As Millennials Come to Expect Telehealth, Organizations Make the Shift Toward Virtual Care
Tech-savvy millennials are taking over: They now make up the largest group in the U.S. and its workforce, and their demands for more tech-focused care alternatives could be changing the healthcare sector as well — in particular, when it comes to telehealth.
While telemedicine may seem like a relatively new revolution in the healthcare sector, a survey by the Employee Benefit Research Institute, conducted in fall 2017 and released in March 2018, has found that millennials prioritize telehealth above other generations and view it as a key part of their care.
In fact, 40 percent of millennials — the generation born between 1981 and 1997 — report in the survey that telehealth is an “extremely or very important option” when it comes to their care. This is a huge jump over the generations before them: Only 27 percent of Gen Xers and 19 percent of baby boomers ranked telemedicine equally as important.
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Healthcare Organizations Adopt and Train Physicians for Telemedicine
This move toward telehealth as an important aspect of the care ecosystem is paired with millennials’ move away from more traditional medical practices, such as relationships with primary care physicians. Moreover, millennials are more likely to research plans and doctors prior to a visit or seek out alternative ways to access care.
This generational move toward remote care is paired with a growing acceptance of telehealth across the board. While a large portion of people in the U.S. say they might not jump at the chance to schedule a virtual visit for their next consultation, 57 percent of those surveyed in a recent Business Insider Intelligence Insurance Technology Study say they could be convinced.
With attitudes changing about telehealth and future generations likely to expect the service, the question becomes not if providers should implement virtual care options, but when and how — and how they can make these services profitable.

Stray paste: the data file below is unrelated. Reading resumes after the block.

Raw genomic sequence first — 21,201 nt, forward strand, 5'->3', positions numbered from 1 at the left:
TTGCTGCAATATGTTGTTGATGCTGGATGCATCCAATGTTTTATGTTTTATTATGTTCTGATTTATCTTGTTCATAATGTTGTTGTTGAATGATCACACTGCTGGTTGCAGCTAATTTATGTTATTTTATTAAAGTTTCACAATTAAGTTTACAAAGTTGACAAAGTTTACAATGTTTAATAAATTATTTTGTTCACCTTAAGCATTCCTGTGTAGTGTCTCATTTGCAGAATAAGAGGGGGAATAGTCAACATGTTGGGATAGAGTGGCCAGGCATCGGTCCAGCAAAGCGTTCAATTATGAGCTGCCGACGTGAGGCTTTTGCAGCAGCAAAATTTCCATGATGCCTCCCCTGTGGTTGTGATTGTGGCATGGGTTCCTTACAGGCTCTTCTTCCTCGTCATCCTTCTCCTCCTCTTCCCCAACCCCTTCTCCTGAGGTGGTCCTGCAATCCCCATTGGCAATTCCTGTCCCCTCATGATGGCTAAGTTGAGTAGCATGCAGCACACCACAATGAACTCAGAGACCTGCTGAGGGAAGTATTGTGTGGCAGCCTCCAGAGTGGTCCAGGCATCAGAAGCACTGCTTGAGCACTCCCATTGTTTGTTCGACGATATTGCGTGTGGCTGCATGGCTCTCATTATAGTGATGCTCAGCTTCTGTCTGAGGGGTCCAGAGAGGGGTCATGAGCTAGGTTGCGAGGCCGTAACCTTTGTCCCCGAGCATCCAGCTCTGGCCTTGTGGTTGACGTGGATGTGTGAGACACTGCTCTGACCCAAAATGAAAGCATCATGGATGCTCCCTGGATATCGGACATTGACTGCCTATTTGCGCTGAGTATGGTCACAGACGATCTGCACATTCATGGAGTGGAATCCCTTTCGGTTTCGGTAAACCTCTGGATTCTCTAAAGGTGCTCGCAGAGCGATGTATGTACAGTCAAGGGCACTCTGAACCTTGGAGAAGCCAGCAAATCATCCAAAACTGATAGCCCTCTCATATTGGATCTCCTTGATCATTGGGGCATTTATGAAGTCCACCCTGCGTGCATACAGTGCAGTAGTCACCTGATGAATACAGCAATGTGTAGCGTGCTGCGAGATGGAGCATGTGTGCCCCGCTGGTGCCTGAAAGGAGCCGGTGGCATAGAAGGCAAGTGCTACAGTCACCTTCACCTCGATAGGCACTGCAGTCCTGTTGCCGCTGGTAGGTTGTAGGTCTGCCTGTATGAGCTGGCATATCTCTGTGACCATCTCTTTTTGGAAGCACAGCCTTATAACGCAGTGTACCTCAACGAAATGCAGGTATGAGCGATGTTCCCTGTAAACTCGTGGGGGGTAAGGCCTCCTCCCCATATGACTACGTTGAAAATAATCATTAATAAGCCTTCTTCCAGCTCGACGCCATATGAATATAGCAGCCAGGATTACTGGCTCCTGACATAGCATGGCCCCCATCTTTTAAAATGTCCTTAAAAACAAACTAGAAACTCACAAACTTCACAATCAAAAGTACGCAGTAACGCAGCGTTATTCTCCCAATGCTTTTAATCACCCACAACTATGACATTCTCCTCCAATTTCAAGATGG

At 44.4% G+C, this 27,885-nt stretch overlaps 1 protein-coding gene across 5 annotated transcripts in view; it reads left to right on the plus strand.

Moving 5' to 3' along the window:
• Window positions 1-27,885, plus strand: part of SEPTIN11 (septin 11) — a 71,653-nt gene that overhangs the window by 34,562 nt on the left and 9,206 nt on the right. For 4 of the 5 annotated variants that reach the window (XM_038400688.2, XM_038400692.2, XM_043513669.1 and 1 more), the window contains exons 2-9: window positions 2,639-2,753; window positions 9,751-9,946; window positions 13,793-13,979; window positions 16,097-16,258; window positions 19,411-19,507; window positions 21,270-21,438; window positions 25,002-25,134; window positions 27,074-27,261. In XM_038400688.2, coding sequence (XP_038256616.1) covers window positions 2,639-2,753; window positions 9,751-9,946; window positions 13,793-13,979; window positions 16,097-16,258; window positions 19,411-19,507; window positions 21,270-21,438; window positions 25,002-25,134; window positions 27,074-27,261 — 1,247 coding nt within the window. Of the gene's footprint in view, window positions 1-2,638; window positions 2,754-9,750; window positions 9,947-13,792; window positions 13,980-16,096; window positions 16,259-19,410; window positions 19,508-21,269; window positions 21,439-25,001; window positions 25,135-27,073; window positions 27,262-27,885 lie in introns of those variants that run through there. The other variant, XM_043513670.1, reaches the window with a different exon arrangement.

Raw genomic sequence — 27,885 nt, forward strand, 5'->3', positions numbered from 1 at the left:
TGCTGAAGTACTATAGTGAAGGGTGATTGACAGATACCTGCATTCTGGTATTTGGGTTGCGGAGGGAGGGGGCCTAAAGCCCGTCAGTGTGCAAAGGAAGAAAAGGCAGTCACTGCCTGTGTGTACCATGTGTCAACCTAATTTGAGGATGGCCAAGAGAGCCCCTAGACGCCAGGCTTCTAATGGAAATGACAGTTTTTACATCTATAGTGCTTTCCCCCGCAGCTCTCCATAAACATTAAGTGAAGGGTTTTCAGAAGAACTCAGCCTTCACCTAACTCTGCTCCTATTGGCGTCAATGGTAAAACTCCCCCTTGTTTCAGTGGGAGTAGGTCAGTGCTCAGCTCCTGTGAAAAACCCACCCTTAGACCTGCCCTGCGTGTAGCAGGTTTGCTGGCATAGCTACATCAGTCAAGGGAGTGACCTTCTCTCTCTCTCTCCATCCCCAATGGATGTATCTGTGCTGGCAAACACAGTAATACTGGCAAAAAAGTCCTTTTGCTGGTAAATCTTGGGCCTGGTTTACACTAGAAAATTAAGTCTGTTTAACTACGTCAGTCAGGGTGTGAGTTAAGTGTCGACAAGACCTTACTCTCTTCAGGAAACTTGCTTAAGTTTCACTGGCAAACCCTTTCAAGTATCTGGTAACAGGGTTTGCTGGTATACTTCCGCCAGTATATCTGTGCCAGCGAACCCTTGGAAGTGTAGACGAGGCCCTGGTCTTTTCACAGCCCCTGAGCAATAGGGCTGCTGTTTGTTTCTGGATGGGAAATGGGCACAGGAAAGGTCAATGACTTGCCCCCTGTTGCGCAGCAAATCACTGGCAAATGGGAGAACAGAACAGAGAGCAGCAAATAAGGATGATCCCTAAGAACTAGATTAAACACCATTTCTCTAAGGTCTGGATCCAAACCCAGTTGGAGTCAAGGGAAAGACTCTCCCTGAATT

Several organizations have already moved to incorporate telehealth into their central services, including Penn Medicine, which offers telemedicine in several branches of care and manages it all through a central telehealth hub.
“You can use telemedical care in post-op care; you can use it in end-of-life care,” Dr. William Hanson III, Penn Medicine’s chief medical information officer, told HealthTech in a previous article. “There are a lot of ways in which telemedicine can really significantly change the way that we care for patients today, and the technology gets better and better every year in terms of the fidelity of transmission.”
In preparation for this transition to more virtual care options, training in telemedicine is on the rise. According to the Association of American Medical Colleges, 84 medical schools included telemedicine as a topic in required or elective courses in the 2016–17 academic year, up from 57 institutions in 2013–14.
While training and adoption are up, however, the authors of the Employee Benefit Research Institute Study warn that millennial appetites for virtual care could change along with their health needs.
"An open question is whether the way millennials engage with the healthcare system changes as they age and as a higher percentage of them move away from being dependents on their parents' plans,” the study’s authors say, MobiHealthNews reports. “Millennials may answer questions one way today because of their current life stage, but that may change in the future."